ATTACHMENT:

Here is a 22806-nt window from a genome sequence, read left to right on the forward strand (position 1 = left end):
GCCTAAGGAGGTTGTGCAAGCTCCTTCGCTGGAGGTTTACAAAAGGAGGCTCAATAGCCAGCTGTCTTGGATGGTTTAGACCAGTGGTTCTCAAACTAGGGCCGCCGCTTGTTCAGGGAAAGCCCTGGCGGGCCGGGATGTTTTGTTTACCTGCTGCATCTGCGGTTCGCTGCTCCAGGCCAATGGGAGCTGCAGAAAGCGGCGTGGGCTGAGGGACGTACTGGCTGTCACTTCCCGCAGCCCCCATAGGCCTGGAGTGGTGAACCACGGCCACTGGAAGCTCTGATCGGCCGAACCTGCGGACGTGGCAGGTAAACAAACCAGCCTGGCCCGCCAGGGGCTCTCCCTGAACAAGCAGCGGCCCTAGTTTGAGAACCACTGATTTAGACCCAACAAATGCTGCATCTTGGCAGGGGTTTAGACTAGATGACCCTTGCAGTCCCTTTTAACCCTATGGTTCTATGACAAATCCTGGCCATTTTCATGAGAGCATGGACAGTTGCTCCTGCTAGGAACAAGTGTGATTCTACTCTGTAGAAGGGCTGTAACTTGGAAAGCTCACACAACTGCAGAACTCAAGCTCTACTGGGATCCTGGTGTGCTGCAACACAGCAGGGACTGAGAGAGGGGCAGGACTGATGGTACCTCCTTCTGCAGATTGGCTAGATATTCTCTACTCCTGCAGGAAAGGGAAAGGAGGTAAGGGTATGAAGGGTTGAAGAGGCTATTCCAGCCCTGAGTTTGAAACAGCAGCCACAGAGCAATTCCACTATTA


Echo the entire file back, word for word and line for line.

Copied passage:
Here is a 22806-nt window from a genome sequence, read left to right on the forward strand (position 1 = left end):
GCCTAAGGAGGTTGTGCAAGCTCCTTCGCTGGAGGTTTACAAAAGGAGGCTCAATAGCCAGCTGTCTTGGATGGTTTAGACCAGTGGTTCTCAAACTAGGGCCGCCGCTTGTTCAGGGAAAGCCCTGGCGGGCCGGGATGTTTTGTTTACCTGCTGCATCTGCGGTTCGCTGCTCCAGGCCAATGGGAGCTGCAGAAAGCGGCGTGGGCTGAGGGACGTACTGGCTGTCACTTCCCGCAGCCCCCATAGGCCTGGAGTGGTGAACCACGGCCACTGGAAGCTCTGATCGGCCGAACCTGCGGACGTGGCAGGTAAACAAACCAGCCTGGCCCGCCAGGGGCTCTCCCTGAACAAGCAGCGGCCCTAGTTTGAGAACCACTGATTTAGACCCAACAAATGCTGCATCTTGGCAGGGGTTTAGACTAGATGACCCTTGCAGTCCCTTTTAACCCTATGGTTCTATGACAAATCCTGGCCATTTTCATGAGAGCATGGACAGTTGCTCCTGCTAGGAACAAGTGTGATTCTACTCTGTAGAAGGGCTGTAACTTGGAAAGCTCACACAACTGCAGAACTCAAGCTCTACTGGGATCCTGGTGTGCTGCAACACAGCAGGGACTGAGAGAGGGGCAGGACTGATGGTACCTCCTTCTGCAGATTGGCTAGATATTCTCTACTCCTGCAGGAAAGGGAAAGGAGGTAAGGGTATGAAGGGTTGAAGAGGCTATTCCAGCCCTGAGTTTGAAACAGCAGCCACAGAGCAATTCCACTATTA